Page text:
A research project which looks at how we can work with, instead of against, the natural quality of jute to create a high-quality sensitive product. Jute is normally used ‘behind the scenes’ and never as aesthetic material.
This project shows that it is possible to ‘needle felt’ the dry raw jute fiber. For the first time, the end result is a strong and light felt which maintains the unique quality of these fibers: the fiber length remains intact. The process and material have potential within the design world as well as on a larger, industrial scale. HEY JUTE illustrates the forgotten qualities of a natural material.
With a self-developed giant 3D printer vanPlestik is making affordable products from 100% recycled material. vanPlestik is able to transfer old forgotten waste streams into new and unique products. Turning old coat hangers into a new flower pot, chair or a guitar. Making the world
both a bit cleaner and prettier!
What if bacteria decide the colour of our clothes? What if textiles grow on our skin, as the ultimate form of personalization? What if our shoes were made of leather from fruit waste? What if algae could help to clean residual ink? What if we increasingly wear living things on our physical bodies? What if ecosystems from nature could inspire an alternative, more sustainable future of fashion?
During this DDW Talk, ArtEZ Future Makers will present the project ‘The Future of Living Materials’; a project in collaboration with Wageningen University & Research (WUR). This project brings together art, design and science to explore and develop new ‘living’ materials, sustainable designs and ecocentric value systems.
This project started from the observation that more and more designers are actively exploring the possibilities of new kinds of materials for applications in the fields of fashion, textile and design. In a lab-like context, scientists from WUR, material experts, and product and fashion designers develop new kinds of materials and possible applications, as well as a new kind of aesthetics. By exploring living systems, we move beyond anthropocentrism and human-centred design processes towards ecocentrism.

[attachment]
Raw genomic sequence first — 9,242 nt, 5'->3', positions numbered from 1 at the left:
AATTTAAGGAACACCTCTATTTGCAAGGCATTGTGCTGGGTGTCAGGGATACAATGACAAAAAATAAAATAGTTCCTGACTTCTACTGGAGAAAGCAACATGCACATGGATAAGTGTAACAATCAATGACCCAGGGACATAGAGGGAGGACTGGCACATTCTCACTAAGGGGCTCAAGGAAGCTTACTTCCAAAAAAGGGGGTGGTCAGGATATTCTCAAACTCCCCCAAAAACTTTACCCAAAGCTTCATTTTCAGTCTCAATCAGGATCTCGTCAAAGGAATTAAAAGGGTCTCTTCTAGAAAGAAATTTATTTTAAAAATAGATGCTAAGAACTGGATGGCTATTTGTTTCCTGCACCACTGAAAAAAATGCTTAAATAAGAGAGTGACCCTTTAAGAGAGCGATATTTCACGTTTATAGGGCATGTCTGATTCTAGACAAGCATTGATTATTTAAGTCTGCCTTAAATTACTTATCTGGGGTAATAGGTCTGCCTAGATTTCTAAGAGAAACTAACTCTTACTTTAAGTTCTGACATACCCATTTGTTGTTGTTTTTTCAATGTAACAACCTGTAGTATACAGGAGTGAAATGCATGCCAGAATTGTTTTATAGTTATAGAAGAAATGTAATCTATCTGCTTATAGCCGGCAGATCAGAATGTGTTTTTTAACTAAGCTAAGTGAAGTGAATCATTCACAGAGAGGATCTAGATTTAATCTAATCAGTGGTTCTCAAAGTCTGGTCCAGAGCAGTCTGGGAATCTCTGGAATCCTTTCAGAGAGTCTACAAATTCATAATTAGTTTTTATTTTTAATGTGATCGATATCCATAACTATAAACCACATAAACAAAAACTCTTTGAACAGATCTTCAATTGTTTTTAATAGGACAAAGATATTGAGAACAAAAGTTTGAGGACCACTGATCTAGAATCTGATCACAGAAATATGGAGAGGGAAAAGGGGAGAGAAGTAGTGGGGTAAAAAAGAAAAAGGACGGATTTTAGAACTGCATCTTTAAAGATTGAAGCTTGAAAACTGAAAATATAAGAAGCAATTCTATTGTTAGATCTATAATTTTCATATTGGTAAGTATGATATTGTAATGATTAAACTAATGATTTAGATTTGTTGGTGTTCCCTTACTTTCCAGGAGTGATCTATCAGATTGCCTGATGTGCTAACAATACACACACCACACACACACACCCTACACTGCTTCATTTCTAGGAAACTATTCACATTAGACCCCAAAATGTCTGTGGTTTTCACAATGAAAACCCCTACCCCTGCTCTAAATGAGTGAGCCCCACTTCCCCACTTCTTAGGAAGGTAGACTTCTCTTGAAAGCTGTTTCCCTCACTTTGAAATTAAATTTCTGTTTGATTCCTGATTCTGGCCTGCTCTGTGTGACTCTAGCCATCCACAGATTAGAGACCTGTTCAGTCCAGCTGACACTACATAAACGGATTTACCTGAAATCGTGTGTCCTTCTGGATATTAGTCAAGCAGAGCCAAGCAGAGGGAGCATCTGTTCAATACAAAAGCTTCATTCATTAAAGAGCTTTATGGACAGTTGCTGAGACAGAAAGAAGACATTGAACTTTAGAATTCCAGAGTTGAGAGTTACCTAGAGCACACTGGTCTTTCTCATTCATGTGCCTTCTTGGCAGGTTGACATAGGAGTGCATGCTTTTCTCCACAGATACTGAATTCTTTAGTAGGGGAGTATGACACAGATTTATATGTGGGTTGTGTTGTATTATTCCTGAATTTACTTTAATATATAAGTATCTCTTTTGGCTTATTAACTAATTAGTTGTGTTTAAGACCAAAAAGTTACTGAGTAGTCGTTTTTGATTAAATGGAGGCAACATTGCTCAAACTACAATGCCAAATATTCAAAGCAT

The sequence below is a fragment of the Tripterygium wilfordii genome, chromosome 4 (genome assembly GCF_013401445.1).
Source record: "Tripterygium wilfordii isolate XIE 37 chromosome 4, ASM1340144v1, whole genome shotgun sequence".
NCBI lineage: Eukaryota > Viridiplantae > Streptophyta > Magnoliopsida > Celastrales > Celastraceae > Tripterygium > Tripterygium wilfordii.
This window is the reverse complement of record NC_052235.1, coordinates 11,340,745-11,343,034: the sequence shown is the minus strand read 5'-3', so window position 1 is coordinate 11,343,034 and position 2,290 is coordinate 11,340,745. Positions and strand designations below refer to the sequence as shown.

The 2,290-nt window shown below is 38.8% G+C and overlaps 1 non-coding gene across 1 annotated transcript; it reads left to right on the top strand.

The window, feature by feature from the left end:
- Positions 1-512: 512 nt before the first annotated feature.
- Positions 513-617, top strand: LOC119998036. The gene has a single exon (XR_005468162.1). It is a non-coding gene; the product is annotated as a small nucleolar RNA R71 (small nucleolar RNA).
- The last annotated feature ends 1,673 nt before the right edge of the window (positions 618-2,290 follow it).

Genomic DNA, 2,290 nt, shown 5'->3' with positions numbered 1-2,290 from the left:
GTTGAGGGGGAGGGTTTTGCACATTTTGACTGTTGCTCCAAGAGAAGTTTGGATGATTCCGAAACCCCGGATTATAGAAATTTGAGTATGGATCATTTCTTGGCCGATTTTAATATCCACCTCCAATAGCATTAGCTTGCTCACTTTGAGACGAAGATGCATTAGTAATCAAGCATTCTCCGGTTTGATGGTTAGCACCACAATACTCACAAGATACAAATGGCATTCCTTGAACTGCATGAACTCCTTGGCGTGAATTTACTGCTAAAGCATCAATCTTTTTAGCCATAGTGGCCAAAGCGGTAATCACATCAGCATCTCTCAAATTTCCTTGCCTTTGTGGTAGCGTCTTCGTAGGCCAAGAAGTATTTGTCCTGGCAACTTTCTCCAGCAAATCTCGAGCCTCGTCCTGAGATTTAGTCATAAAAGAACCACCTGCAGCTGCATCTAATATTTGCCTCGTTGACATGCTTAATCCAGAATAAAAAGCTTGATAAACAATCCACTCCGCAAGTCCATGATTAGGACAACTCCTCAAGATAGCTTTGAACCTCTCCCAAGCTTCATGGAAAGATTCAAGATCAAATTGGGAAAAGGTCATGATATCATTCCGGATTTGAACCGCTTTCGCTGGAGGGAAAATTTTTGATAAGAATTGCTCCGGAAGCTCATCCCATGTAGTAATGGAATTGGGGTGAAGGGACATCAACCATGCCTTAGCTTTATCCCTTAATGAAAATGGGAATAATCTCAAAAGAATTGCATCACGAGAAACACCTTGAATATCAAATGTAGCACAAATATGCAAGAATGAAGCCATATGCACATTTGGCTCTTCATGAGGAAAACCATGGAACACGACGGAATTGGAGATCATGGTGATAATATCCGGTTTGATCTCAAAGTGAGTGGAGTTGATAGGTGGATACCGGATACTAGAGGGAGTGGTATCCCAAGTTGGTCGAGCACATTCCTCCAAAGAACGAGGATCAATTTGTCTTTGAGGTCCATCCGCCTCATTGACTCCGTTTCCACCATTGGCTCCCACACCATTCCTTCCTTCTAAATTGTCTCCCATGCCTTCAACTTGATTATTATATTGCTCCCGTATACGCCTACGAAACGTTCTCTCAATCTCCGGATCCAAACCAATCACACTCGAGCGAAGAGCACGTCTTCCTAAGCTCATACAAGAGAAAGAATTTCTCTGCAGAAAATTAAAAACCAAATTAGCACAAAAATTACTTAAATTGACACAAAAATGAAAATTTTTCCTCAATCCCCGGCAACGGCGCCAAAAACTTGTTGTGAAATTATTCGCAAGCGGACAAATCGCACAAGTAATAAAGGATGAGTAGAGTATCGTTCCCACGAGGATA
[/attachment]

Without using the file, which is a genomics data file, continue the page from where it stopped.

A selection of the involved researchers and designers will present their visions and radical imaginations on the future of living materials.
Adelaide originates from Hong Kong and graduated from Design Academy in Eindhoven, Food Non Food Department in 2018. Curious about the role of the designer as a mediator between food and design, she has been investigating within di ff erent fields of food production, with the vision of unfolding the complex story behind our food system.
Grams of Brass
This project is re-evaluating the value of life within the mean industry. It consists of a vending machine that sells the paperclip, which is made form 0.9 grams of brass cartridges casing and it also cost the same amount as taking away one cow’s life. The resulting brass paperclip serves as a reminder of a loss of one cow’s life.
Kuang-Yi Ku is a dentist, a bio-artist and a social designer. He also co-founded TW BioArt (Taiwan bioart community) to stimulate the fields of BioArt and Science+Art in Taiwan. His work deals with human body, sexuality, interspecies interaction and medical technology, aiming to investigate the relationships among technology, individual and environment.
There is a huge demand for wild animal parts in traditional Chinese medicine, which forms a real threat to conservation. Yet, it is a shame to write off thousands of years of medical practice, believes Kuang-Yi Ku. Instead of killing wild animals, KuangYi proposes to bridge the conflict between cultural heritage and the environment.
Alexandra is a food designer with multicultural background. A recent Design Academy Eindhoven graduate, she uses design as investigation tool, to discover unknown territories of food and make them accessible for the broad public. Her work bridges chemistry, biology and gastronomy.
Atoma are synthetic spices. Every flavour, be it natural or artificial, is a combination of molecules. Industry has been using such flavouring molecules for decades to make consumers addicted to food products. That circumstance has contributed to public disapproval of artificiality in food. However, flavouring all products naturally is not a sustainable solution. Atoma aims at creating an informed, emancipated consumer by making flavouring science accessible and acceptable.
Vij5 is represented by initiators Arjan van Raadshooven and Anieke Branderhorst. Immediately after graduating in 2006, they founded design label Vij5 in order to bring their own designs onto the market. Their most famous design is the FlexVase, for which they won a Dutch Design Award in 2009.
Vij5 explores the boundaries of crowdfunding by involving the community in one of the crucial choices in the design process, choosing colours. The experiment revolves around the TwoTowel. A hand towel and dish towel in one, merging two functions normally used side by side. As a contributor, you ultimately directly influence the colour. In return, choose your favourite on voordekunst.nl and cast your vote at the same time. The most frequently selected combination will be made! www.Vij5.nl
Fragrances are generally shrouded in mystery. And this while everyone smells things every day, awakening emotions in people. As perfumers we work with smell and fragrance in the broadest sense of the word. We are starting a crowdfunding campaign to open our new lab to the public. This lab provides people access to this special world in which we share information about making, understanding and using fragrances.